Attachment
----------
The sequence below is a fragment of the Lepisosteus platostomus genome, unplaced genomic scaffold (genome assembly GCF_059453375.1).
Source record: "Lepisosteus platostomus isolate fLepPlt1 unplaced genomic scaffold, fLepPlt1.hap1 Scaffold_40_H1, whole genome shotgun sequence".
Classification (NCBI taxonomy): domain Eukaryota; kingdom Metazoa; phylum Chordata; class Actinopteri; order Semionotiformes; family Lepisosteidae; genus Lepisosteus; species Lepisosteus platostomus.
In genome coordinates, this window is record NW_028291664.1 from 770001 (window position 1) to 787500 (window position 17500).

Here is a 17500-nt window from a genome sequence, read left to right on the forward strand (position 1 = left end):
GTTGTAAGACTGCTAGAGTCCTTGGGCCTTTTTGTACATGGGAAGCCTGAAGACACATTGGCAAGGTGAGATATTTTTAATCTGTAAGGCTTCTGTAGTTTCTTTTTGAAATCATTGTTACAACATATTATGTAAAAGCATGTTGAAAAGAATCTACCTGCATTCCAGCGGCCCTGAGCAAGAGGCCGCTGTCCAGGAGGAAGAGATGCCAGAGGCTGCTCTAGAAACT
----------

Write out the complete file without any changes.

The sequence below is a fragment of the Lepisosteus platostomus genome, unplaced genomic scaffold (genome assembly GCF_059453375.1).
Source record: "Lepisosteus platostomus isolate fLepPlt1 unplaced genomic scaffold, fLepPlt1.hap1 Scaffold_40_H1, whole genome shotgun sequence".
Classification (NCBI taxonomy): domain Eukaryota; kingdom Metazoa; phylum Chordata; class Actinopteri; order Semionotiformes; family Lepisosteidae; genus Lepisosteus; species Lepisosteus platostomus.
In genome coordinates, this window is record NW_028291664.1 from 770001 (window position 1) to 787500 (window position 17500).

Here is a 17500-nt window from a genome sequence, read left to right on the forward strand (position 1 = left end):
GTTGTAAGACTGCTAGAGTCCTTGGGCCTTTTTGTACATGGGAAGCCTGAAGACACATTGGCAAGGTGAGATATTTTTAATCTGTAAGGCTTCTGTAGTTTCTTTTTGAAATCATTGTTACAACATATTATGTAAAAGCATGTTGAAAAGAATCTACCTGCATTCCAGCGGCCCTGAGCAAGAGGCCGCTGTCCAGGAGGAAGAGATGCCAGAGGCTGCTCTAGAAACT